Weather was clear on the Oahu lagoon of Pearl Harbor that Sunday with good visibility — perfect weather for an attack. More than 2,300 perished in the early morning raid of Pearl Harbor, so it’s no surprise that Dec. 7 is a day that not only lives on as a day of infamy, but a day of reflection for the soldiers and the personnel that lost their lives that fateful day.
The Japanese felt that Sunday was the perfect day to carry out the raid, believing Americans would be relaxed and thus easily susceptible to attack. That was true nationwide, but also in the sports world. At 2 p.m. (9 a.m. Hawaii time), there were only three games on tap in the NFL; one of them was the Washington Redskins game against the Philadelphia Eagles. The Redskins came into that game needing a win to keep their playoff hopes alive, and as the 27,000 fans poured into the stadium, no one knew that war had already been declared and lives had been lost. During the course of the game, as the story broke, controversial Redskins owner George Marshall had the announcer page servicemen to their units but refused to make an announcement about the attack over the public address system, later saying “he did not want to divert the fans attention away.” That game ended with Hall-Of-Famer Sammy Baugh leading the way in a 20-14 win and playoff berth for Washington, but football would soon take a back seat to what was happening in the real world. Athletes and fans alike became soldiers, while women feared the worst for their husbands.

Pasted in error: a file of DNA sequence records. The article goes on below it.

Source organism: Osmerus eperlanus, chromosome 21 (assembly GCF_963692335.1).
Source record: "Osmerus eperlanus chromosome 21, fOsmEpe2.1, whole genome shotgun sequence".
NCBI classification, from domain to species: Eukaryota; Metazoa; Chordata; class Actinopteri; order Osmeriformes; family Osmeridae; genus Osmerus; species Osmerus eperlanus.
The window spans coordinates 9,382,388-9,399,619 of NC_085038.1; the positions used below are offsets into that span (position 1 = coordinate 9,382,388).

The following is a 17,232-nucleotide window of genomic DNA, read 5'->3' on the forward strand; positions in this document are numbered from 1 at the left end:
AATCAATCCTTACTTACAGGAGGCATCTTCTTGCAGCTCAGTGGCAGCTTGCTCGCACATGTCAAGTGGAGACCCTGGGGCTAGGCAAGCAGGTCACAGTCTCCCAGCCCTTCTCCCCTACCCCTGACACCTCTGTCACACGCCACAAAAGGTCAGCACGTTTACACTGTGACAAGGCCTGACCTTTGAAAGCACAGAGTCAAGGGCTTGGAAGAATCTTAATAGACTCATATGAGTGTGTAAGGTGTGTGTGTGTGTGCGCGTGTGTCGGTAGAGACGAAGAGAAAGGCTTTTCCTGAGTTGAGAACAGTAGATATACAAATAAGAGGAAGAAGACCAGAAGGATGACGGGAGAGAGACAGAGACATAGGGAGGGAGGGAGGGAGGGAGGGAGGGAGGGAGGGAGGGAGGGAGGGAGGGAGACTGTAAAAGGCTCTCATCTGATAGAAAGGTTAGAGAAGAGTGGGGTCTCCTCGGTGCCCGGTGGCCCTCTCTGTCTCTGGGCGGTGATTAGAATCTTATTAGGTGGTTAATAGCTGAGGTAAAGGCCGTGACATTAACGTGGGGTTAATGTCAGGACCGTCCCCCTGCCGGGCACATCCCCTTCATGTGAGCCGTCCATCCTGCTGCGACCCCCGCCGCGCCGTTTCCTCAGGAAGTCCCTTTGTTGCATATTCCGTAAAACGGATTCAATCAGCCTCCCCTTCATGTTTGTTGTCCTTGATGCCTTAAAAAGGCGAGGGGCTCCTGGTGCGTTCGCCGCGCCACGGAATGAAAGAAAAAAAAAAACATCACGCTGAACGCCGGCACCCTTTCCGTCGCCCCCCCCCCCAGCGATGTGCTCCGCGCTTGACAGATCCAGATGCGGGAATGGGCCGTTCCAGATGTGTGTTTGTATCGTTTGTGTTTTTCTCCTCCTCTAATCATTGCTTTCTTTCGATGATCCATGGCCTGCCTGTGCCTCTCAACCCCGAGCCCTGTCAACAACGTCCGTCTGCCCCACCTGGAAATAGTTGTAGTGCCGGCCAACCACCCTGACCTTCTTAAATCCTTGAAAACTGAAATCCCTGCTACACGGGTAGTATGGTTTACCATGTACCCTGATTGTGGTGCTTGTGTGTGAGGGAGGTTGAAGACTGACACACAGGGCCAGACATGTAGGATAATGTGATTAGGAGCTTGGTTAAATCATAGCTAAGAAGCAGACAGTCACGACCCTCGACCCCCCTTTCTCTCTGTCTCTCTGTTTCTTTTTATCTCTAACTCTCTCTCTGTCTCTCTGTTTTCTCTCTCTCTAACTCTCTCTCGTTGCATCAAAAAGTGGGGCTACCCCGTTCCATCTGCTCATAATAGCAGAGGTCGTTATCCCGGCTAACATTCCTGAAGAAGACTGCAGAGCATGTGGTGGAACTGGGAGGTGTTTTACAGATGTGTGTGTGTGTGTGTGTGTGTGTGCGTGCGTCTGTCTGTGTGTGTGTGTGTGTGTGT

It’s unimaginable to think of the mood and tone that afternoon, but it goes hand-in-hand with the belief that sports can not only be a worthy distraction, but that they represent everything that’s great about this nation. We saw it days after Sept. 11 as the New York Yankees took the field and beat the Arizona Diamondbacks 4-1. “I think we gave people something to cheer for for three hours a day, which was good,” Derek Jeter would later say of that day. As we look back on that day, professional sports still play a pivotal role in helping us cope while we heal, never to forget.